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Paul Goddard is looking for the Hammers to go and win a second away game on the trot - and once more avoid a London neighbour doing the 'double' on the club.
Like Fulham, Spurs won at Upton Park earlier in the season - the only teams to do so in the league until Manchester United rode into town recently.
"If you look back at that game earlier in the season we caught them when they were on a real rich vein of form, and we did have a number of injuries on the day as well; we didn't do particularly well, but we hope to do better this weekend.
"The key to the game is to defend set pieces and the aerial threat; Tottenham have got a lot of big experienced players who are good at ghosting in on the blind side and scoring off free kicks and corners - and in open play as well.
"But I think it is very important we play our football going forward; if we can do that like we have been doing, I'm sure we can create chances - and hopefully take some."
He knows that, to some fans, there is a little more than three points at stake when it comes to a trip to White Hart Lane.
"I can appreciate that," he says, "I remember playing in these games myself and they have that bit of extra spice to them."
West Ham go into the game on the back of three successive victories, and Paul adds:
"Winning away keeps the thing ticking over; our record at home is fantastic - the second best in the league, is it? - but we have let ourselves down away and getting the win at Fulham has just kept it ticking - we are all pretty determined to try and keep that run going.
"It's great to win football matches and it makes everything you are working for seem worthwhile; we had a good Easter followed by a good result against Charlton at the weekend.
"We felt all the way through the season that we have got ourselves in a position to stretch on and get nearer the top than the bottom and we have always let ourselves down.
"This time we have managed to kick on, just create a little bit of a gap, and we realise that if we could have been just a little bit better we could have been there or thereabouts with a real good shout for Europe.
"We are just enjoying it at the moment and that is obviously testament to winning football matches, but Saturday is obviously a big game."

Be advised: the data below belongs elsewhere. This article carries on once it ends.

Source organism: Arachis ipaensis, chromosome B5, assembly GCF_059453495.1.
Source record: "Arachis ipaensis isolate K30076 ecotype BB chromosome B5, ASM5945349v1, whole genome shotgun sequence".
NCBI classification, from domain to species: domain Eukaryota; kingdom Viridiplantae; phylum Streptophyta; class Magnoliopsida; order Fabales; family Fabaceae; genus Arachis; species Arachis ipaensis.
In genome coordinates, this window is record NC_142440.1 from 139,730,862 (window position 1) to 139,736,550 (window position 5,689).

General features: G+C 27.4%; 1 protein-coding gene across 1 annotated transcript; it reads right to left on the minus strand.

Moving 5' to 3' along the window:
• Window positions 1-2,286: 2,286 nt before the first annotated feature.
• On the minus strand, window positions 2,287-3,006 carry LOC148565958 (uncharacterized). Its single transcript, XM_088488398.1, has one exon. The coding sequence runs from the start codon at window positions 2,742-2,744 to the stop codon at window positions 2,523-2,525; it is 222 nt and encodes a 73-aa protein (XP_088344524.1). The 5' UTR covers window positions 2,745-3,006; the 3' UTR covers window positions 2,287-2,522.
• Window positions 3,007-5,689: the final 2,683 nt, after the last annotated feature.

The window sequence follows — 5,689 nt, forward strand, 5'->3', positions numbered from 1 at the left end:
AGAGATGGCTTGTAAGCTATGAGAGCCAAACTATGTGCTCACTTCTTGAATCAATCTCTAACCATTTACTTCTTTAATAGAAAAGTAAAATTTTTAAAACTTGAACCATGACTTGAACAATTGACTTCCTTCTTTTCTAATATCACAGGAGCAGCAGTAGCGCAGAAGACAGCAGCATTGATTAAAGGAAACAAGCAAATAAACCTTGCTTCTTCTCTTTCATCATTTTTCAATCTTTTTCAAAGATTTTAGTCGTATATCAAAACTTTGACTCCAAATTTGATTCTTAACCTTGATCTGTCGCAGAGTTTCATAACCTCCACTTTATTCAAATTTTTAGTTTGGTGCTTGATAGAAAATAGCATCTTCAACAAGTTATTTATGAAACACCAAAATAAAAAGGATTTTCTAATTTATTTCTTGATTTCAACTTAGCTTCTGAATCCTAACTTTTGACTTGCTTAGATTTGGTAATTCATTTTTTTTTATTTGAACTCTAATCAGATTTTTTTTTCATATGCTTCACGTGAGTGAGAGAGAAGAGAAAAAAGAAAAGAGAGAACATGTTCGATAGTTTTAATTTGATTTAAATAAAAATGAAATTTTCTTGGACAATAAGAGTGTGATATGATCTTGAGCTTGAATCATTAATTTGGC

Keeping up the pressure on seventh spot, and staying above the likes of Aston Villa, who have spent a lot more money than West Ham, would, concedes Paul, be a worthy achievement.
"I think so," he says, "and we are quietly pleased with the way it has gone recently, but we will take stock at the end of the season and say we are this or that, as we still want to progress from here."
The absence of Paolo Di Canio means almost certainly that Jermain Defoe will start, but Paul says:
"Everyone assumes that, don't they? We have been working on a few things in training and people will have to wait and see on Saturday!"
And the man who makes way for him through injury, Paolo Di Canio, has been the subject of a fair few column inches of late.
On that subject, Paul says:
"Paolo has been inspirational recently; he attracts loads of press attention and the press love him for that, but on the pitch he has created and scored goals for us - and he is a very special player.
"Over the Easter period he took a lot of criticism regarding the Fulham game, and there were a lot of things said, but Paolo worked himself into the ground for a tactical reason.
"We tried something different tactically and Paolo had worked hard for the team to achieve it; that is why the decision was made to take him off, because of what he had done, and that is the be-all and end-all of it - but it is all in the past now.
"It is unfortunate that he has picked up his injury, but it doesn't look as bad as we first thought, so hopefully he will be back sooner rather than later.
"When the squad isn't very big we sail close to the wind, and this is what we have been doing all season; every team gets injuries - and we have had our fair share."